NORTH PORT, Fla. (WFLA) – A large lizard is on the loose!
A North Port man had a wild encounter with an Asian Water Monitor right in front of his home. Now authorities are desperately looking for the animal.
Last Thursday evening, Erik Merlo thought he heard his girlfriend outside, but when he didn’t see her car, he went for a closer look. After his shocking discovery, he shot some cell phone video.
“Look at this (bleep) thing. What the (bleep) is that?” he says in the video.
It is a four foot long Asian Water Monitor.
“It was pretty scary…First thing that went through my mind- what’s it doing here? What is it?” said Merlo.
Merlo briefly went back inside, but when he returned, it was gone.
“I thought it was an alligator at first, and I wasn’t too worried at that point, because you know, Florida, we’re used to them. But after looking at it I thought, ‘Yeah that’s someone’s pet, that’s not supposed to be around here at all,'” he said.
The FWC says the Asian Water Monitor is an invasive species that could harm the ecosystem. In the days since, it has revisited Merlo’s house, damaged his back lanai and terrorized his garden.
“What if it starts destroying the ecosystem? What if it just goes crazy? What if it hurts a child or a pet?” Merlo asked.
Reinforcements have been brought in to find this lizard.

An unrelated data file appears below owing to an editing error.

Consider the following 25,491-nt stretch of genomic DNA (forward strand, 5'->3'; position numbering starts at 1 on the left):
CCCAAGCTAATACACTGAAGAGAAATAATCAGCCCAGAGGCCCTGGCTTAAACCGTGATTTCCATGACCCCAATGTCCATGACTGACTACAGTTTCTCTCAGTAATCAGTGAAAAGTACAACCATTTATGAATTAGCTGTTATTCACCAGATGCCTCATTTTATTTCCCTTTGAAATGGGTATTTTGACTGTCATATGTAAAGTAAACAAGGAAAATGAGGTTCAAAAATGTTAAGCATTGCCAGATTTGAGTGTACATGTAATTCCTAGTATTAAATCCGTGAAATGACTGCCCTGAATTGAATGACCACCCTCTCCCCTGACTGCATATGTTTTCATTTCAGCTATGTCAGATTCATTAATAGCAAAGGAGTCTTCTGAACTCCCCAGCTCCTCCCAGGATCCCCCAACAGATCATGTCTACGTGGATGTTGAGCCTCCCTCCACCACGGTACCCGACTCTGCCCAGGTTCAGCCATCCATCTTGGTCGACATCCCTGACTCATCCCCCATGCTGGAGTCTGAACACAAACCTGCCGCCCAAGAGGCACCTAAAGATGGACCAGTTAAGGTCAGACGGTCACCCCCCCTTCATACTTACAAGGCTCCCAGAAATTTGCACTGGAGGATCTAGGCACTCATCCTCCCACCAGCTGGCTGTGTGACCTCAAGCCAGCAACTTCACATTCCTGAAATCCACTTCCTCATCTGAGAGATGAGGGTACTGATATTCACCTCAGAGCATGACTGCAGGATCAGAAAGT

The FWC set up numerous traps around the neighborhood. But there is one man who will stop at nothing to find it.
“Oh man, I gotta get her back,” said Richie.
To Richie, this is not a pest, it’s his pet- ‘Lizzie.’ She recently escaped while he was in the hospital for surgery.
Owners of these large lizards must meet strict cage requirements, and its absolutely illegal to release them.
“She was probably in the, in his lanai over there looking for me,” said Richie.
He hopes to find her first.
“I wanna get her back before somebody kills her,” he said.
Neighbors are worried too.
“I remember when I was younger I lost a pet….so I know how the guy feels and I hope he finds it,” said neighbor Megan Touchstone.
The FWC is investigating.
If you ever spot an Asian Water Monitor in the wild, immediately call the FWC.
The FWC offers a program in an effort to reduce the number of nonnative species being released into the wild by exotic pet owners who can no longer care for their pets or no longer wish to keep them.
The Exotic Pet Amnesty Program provides an opportunity for surrender of exotic pets free of charge and without penalty during Exotic Pet Amnesty Day events, which are held throughout the state.
The FWC will also assist pet owners who cannot attend one of these events by encouraging them to call the FWC’s Exotic Species Hotline at 888-Ive-Got1 (888-483-4681) so that we can provide assistance in finding your animal a new home.